Thursday, March 7, 2019

And it Snowed, and it Snowed and it Snowed...

My last post was of the "isn't the snow pretty" variety, but that got old pretty quickly. Between February 3rd (the snowstorm shown in the last post) and February 12th we had four, count 'em, FOUR snowstorms roll through the Puget Sound region.

At first it was fun. Mr. D and I went snowshoeing:

We went for walks to  the post office with a side trip to a cafe, wearing our Yaktrax on our feet.

As the temperature dropped, we observed ice in its various forms and locations:

But mostly, we just watched as the snow just kept coming down, and then cleaned up when it was all over.

There was one benefit from being snowed in for more than a week: lots of knitting time. Here's a sneak peek at one of the projects I worked on, and I'll be back with some of my snow knitting projects (and others) very soon.

Monday, February 4, 2019

Snow in Seattle

It started yesterday afternoon...

The temperature had dropped from about 41 degrees at noon to 32 degrees less than two hours later, and around that time the snow began.

Then it snowed, and snowed and snowed, and this morning that same little Japanese Maple looked like this:

Mr. D and I went for a walk this morning and enjoyed the silence and quiet beauty of a snowy morning.

Happy Winter!

Tuesday, January 29, 2019

Seeking Scandinavia: Knitting and Yarn

I'm sure that you won't be surprised to learn that I was looking forward to exploring the knitting and yarn-y culture of Scandinavia on our trip last June. All three of the countries we visited have strong knitting traditions, and I saw evidence of those traditions in all three countries. Unfortunately, I don't have any photos with knitting/knitwear themes from Sweden, but I did visit a yarn store in Stockholm, which felt a lot like some of the yarn stores I've been to in the United States: many wonderful yarns, beautiful samples and a welcoming atmosphere.

I while I didn't get any knitwear photos in Sweden, I did get this photograph:

This is a Gute ram that I spotted at Skansen, a wonderful folk museum in Stockholm. Gute sheep are an early Swedish breed, native to the island of Gotland in the Baltic Sea.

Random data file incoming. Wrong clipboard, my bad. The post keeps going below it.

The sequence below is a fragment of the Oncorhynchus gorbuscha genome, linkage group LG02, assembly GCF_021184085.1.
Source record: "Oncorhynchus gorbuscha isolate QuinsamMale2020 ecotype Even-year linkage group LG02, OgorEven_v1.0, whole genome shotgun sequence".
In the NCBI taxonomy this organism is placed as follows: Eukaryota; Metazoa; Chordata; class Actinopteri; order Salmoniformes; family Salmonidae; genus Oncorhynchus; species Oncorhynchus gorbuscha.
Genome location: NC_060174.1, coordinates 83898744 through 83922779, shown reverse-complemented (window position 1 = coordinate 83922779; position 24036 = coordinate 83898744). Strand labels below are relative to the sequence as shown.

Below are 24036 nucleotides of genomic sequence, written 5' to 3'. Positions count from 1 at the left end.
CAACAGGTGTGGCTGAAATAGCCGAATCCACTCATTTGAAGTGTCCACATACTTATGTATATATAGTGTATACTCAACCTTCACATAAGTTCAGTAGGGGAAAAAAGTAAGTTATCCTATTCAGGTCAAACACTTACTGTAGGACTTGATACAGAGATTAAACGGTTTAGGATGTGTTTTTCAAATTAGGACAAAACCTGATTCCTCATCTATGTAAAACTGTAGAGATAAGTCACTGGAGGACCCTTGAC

After Stockholm, we took a train to Copenhagen, and I made up for my lack of photos in Sweden in a big way by visiting Woolstock, a knitting and embroidery cafe.

A bit of backstory here: a few months before our trip I came across a post about Woolstock on Ravelry that included a link to the cafe's Instagram feed. At that time (around the end of February/early March), the owner, Louise, had completed a successful Kickstarter campaign and had just located a space to rent. I started following her progress on Instagram, and it turned out that Woolstock opened the weekend before we arrived in Copenhagen. Of course, I had to go visit, so on a Sunday afternoon, after spending the morning in the Danish National Design Museum, Mr. D and I found our way there for lunch. What a special experience! Louise was so warm and welcoming, our lunch was delicious, and the cafe was delightful. Here's a little photo tour:

Danish yarn was purchased, of course, and here it is, along with my official Woolstock bag, which I'm also holding in the photo with Louise, above.

If you would like to get a bit more of the flavor of Woolstock, Kristy Glass visited Woolstock about two months after I did and she did a video of the cafe for her YouTube channel. You can view the video here.  (By the way, this is probably the only time that I will ever experience something in the knitting world  before Kristy Glass does!)

Woolstock was definitely the yarn-y highlight of the whole trip, but I did find a bit more knitting and yarn when we moved on to Norway. First, in Oslo, at the Norsk Folkemuseum, I saw some beautiful knitwear—traditional Norwegian sweaters, like this one:

In Bergen, I went to a yarn store, Norwegian Spirit, that was conveniently located in the train station. I didn't take any photos there, but I did buy some yarn.

The two yarns on the left are from the Norwegian indie dyer, Garnsurr. The owner trains refugees to dye her yarn, and in the process, teaches them to speak Norwegian. This was a wonderful cause to support, and the yarn is gorgeous! Tweedy Todd is also a Norwegian indie dyer, and this colorway really spoke to me—definitely my color!

I haven't knit with any of these yarns yet, but when I do, I'll share my projects with you here on the blog, and on Ravelry, too. Stay tuned!

Wednesday, January 2, 2019

Where Have You Been?

You may—or may not—have noticed that posts from me have been missing for several months, and you may have been wondering where I was. I'm still here, knitting, taking photographs and living my normal life, but I had to take a break to deal with a somewhat serious health issue. Happily, that issue is mostly resolved, I'm feeling great, and the new year seemed like a good time to pick up the blog again.